There are generally two ways of managing peer evaluation as part of a student grade:

  • Create a stand-alone category for overall peer evaluation in the course grading scheme (This is especially relevant in courses where the group or team work is extensive and integral to design of the whole course); or
  • Use a peer evaluation component imbedded within the grade each student receives for work on a specific team/group assignment.

How does peer evaluation work as part of the whole course grading scheme?

If students have generated criteria for peer evaluation, and if they have had a chance to get anonymous, penalty-free feedback from peers during the course, then it is fair to include a student-generated component of the final course grade, based on overall quality of peer helpfulness. (Be clear when you communicate the plan to students at the beginning of the course. You are not asking them to make judgments about other students’ academic ability or work—you are asking them to evaluate one another’s helpfulness in doing group assignments.)

The peer evaluation component of the final course grade should not be so large as to greatly alter, by itself, a student’s individual grade in the course, but it should be great enough to affect grades at the margins. Typically, 5-10 percent of the total student grade could be assigned to the peer evaluation component in order to meet this objective.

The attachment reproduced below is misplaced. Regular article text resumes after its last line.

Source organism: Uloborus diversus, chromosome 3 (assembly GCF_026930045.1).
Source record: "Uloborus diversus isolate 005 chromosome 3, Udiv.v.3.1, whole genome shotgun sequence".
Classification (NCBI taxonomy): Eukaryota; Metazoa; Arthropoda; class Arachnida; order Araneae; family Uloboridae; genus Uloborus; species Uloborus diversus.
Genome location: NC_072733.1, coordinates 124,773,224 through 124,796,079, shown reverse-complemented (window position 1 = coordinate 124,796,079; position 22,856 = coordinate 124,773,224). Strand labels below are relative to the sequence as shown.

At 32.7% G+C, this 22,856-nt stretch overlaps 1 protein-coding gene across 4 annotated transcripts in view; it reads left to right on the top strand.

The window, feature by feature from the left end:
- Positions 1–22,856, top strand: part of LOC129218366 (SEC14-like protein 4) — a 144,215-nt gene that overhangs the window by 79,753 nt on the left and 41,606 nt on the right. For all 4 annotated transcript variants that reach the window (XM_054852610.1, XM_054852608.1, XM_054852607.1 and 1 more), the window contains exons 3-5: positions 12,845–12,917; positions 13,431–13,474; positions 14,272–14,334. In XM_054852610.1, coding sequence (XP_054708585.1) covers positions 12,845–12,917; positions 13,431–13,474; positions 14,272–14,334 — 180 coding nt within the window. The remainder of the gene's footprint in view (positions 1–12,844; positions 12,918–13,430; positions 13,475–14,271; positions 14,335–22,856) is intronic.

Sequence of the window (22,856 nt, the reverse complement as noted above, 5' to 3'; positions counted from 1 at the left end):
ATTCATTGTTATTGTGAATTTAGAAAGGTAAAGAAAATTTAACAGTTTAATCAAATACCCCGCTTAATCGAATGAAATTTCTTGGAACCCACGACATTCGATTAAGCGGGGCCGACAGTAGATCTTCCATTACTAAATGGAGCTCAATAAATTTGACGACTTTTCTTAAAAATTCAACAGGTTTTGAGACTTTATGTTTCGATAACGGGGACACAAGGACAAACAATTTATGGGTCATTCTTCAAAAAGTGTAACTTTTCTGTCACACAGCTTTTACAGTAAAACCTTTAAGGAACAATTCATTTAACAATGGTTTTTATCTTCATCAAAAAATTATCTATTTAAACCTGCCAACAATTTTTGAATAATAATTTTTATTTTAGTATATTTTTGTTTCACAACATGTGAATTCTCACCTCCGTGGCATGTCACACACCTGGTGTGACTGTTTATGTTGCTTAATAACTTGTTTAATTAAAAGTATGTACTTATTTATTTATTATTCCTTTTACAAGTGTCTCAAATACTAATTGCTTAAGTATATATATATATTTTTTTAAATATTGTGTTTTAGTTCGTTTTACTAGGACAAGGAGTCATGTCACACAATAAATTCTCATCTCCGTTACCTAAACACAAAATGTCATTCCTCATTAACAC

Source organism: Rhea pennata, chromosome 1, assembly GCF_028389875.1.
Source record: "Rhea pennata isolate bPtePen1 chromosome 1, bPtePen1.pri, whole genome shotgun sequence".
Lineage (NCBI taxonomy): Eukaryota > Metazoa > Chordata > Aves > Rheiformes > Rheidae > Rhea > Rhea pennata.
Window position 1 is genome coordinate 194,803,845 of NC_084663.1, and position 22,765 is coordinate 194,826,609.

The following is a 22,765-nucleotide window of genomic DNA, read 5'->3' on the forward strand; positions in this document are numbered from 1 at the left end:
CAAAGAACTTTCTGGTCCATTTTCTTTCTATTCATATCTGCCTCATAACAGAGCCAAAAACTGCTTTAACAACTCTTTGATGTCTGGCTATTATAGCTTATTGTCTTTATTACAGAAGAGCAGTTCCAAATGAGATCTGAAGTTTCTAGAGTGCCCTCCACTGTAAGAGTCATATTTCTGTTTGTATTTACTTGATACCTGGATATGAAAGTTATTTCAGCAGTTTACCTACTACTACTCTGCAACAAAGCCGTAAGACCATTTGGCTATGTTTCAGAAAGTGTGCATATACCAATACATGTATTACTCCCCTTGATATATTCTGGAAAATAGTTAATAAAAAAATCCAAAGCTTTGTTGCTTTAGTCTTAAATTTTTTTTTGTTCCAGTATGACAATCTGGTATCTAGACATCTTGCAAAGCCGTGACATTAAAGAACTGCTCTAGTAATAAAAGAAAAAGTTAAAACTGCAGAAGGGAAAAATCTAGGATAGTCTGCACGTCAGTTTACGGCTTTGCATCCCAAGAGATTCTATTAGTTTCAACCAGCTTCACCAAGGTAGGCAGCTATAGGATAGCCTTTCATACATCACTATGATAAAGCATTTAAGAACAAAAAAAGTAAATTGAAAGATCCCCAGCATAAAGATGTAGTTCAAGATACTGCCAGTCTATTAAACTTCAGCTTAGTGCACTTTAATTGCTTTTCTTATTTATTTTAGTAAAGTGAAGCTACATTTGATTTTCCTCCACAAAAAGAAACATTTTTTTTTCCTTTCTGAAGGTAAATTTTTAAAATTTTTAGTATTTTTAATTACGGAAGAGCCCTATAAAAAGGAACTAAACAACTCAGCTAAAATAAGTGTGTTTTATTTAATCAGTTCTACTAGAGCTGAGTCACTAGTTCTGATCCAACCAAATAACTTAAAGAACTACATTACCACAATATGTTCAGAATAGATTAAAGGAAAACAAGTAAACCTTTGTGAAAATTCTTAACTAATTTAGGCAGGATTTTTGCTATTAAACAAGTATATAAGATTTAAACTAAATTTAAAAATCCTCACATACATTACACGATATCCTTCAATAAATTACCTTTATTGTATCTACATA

Here are two ways you might accomplish this:

Option One: At the end of the course, ask students to anonymously assess each individual peer in the group, using a Likert-style sliding scale for each criterion. The sum total of points can then be calculated from this scale, and a score derived from the total received from all group members. Students accumulating the highest cumulative score receive full credit toward the 5% peer evaluation component, while students with lesser totals receive a smaller fraction of that credit.

Option Two: At the end of the course, give students a fixed number of points (100, for example), and ask them to distribute these points to their group members, based on the strength of each member’s contribution. As in option one, the raw total received from all group members would translate into a general score, which could then be converted into a fraction of the 5%, based on a comparative, rather than absolute, scale.

iPeer is a software available to VIU faculty for conducting both kinds of evaluation. Download the iPeer user guide for instructors

How does peer evaluation work when it is embedded within the individual grade assigned to work within a team/group assignment?

First, the peer evaluation component needs to be explained explicitly to students as part of their introduction to the assignment. This explanation needs to represent WHY the peer evaluation will be useful to students, HOW the peer evaluation component will be generated, what the criteria are, and the overall weight it will carry in determining an individual’s grade based on the group assignment.